Denver's auditor Timothy O'Brien takes particular issue with the department's handcuffing of high-risk detainees in front of their bodies, which he says goes against the national trend of handcuffing detainees behind their backs. Sheriff Patrick Firman disagrees with his take.
"Our disagreement with the auditor is that there is no national standard practice for restraining. There are no agencies that put out 'these are best practices when restraining inmates,'" says Firman.
The audit cites two examples of unsafe situations that arose from detainees being restrained in front of their bodies or not being restrained at all. In one situation, an inmate handcuffed in front of his body grabbed documents from a deputy's hand and then grabbed his wrist, which led to a use-of-force incident. In another instance, a deputy didn't handcuff an inmate being transported out of his cell "because the deputy did not think the inmate displayed any intention to resist." Not only did he resist, he assaulted the deputy and injured two others in the process.
The department once required all detainees to be handcuffed behind their backs, but moved away from that policy several years ago to give deputies more flexibility, according to Firman.
"We restrain in the least restrictive way possible," says Firman. "We understand that there are so many different variables and situations that we can’t cover a policy that covers them all."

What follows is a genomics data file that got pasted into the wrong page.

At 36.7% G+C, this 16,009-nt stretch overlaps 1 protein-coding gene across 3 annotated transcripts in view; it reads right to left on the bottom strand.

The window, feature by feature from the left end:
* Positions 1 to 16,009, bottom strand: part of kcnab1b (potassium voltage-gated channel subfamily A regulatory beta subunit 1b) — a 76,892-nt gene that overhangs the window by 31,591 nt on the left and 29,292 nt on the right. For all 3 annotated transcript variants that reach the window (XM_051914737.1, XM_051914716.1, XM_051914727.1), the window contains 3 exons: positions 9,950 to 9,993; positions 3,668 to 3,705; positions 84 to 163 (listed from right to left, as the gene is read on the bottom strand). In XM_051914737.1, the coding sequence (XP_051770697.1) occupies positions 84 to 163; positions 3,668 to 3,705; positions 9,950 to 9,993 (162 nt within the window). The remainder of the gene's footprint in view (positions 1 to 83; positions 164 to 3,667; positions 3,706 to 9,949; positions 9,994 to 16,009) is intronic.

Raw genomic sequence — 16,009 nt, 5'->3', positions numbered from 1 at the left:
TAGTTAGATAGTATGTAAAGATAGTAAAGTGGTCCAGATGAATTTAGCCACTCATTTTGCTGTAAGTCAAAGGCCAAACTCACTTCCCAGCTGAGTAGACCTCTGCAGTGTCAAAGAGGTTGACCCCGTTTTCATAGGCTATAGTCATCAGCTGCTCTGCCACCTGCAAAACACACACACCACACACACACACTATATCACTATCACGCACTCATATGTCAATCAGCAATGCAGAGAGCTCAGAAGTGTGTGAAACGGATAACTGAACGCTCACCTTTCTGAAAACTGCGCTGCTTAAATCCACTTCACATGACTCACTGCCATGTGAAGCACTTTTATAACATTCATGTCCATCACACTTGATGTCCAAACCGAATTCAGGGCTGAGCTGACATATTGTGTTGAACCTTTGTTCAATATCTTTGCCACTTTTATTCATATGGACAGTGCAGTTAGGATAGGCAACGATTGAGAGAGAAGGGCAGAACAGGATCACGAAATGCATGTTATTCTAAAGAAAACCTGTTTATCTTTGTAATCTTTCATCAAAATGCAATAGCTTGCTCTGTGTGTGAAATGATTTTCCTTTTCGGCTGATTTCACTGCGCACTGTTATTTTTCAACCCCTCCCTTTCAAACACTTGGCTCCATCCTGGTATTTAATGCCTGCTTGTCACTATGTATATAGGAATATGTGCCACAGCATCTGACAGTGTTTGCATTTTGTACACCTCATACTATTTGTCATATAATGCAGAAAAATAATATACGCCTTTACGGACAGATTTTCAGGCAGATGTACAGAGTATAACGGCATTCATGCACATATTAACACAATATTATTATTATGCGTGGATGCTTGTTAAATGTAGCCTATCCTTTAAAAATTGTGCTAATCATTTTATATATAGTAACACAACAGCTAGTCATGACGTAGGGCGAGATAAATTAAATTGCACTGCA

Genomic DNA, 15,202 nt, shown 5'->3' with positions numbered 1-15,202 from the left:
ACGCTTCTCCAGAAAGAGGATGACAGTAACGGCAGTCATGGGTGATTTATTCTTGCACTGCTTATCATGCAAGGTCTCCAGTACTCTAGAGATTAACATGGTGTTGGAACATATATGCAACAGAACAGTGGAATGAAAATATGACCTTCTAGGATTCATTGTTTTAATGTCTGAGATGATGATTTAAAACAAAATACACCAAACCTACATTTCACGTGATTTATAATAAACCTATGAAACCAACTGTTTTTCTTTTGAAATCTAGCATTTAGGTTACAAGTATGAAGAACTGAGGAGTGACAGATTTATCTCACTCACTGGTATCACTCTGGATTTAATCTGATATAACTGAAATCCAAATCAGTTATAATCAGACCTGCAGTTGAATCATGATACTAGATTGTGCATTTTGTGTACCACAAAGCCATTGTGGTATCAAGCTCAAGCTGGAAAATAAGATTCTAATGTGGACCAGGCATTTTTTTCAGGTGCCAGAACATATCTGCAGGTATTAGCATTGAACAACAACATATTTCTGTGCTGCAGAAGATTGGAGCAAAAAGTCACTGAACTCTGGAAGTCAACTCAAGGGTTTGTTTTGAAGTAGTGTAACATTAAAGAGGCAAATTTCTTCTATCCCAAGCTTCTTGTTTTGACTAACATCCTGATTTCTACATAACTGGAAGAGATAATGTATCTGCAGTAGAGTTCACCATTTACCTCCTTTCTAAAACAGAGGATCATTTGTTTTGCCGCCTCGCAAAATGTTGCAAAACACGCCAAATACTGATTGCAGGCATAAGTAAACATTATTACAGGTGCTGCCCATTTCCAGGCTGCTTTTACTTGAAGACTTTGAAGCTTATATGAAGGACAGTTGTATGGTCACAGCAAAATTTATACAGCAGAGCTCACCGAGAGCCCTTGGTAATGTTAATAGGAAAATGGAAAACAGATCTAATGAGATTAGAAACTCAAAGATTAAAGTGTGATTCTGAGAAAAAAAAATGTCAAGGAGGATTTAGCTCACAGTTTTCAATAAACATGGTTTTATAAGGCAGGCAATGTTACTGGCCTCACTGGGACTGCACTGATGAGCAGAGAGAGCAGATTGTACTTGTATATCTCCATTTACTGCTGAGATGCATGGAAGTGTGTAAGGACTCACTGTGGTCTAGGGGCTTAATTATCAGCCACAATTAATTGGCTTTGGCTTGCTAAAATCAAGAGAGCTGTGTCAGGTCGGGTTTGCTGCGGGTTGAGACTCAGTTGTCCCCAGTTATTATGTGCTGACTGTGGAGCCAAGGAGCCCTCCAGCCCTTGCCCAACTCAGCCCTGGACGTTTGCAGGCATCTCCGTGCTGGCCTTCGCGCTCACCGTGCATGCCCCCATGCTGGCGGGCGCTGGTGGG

According to Kenny Sanders, an expert in law enforcement and correction procedures, the right way for handcuffing detainees depends on the situation and risk level.
"The best practice for inside the jail for an inmate that is not assaultive toward staff is to handcuff him in front. If he is assaultive to the staff, then best practice is to handcuff from behind," says Sanders, a former captain of a Louisiana sheriff's office who has testified about correctional facility procedures in numerous court cases.
Sanders say that handcuffed detainees being transported within a jail should also have ankle restraints, or a chain linking him to other detainees if there are multiple people being moved at once, much like the Arapahoe County Sheriff's Office does when transporting detainees outside a jail.
If you like this story, consider signing up for our email newsletters.
SHOW ME HOW
You have successfully signed up for your selected newsletter(s) - please keep an eye on your mailbox, we're movin' in!
As a general rule, however, Arapahoe County Sheriff's deputies handcuff detainees behind their backs when they're being transported within the jail. Pregnant women are handcuffed from the front, so that if they fall they won't land directly on their bellies.
"There are other agencies that do things differently," Firman acknowledges. "We don’t necessarily think that because of a lot of other agencies are doing something one way that we need to follow suit."
The Denver Sheriff Department has a checkered past when it comes to detainee well-being. In both 2010 and 2015, a detainee died while in sheriff custody.
After investigating the 2015 death, which cost the city $4.65 million in legal settlements, the Office of the Independent Monitor recommended in March 2018 that investigations into alleged misconduct in the department be handled by a civilian-controlled agency. That recommendation is coming to fruition soon: The Public Integrity Division, a civilian-staffed oversight group, will begin handling these types of investigations by July.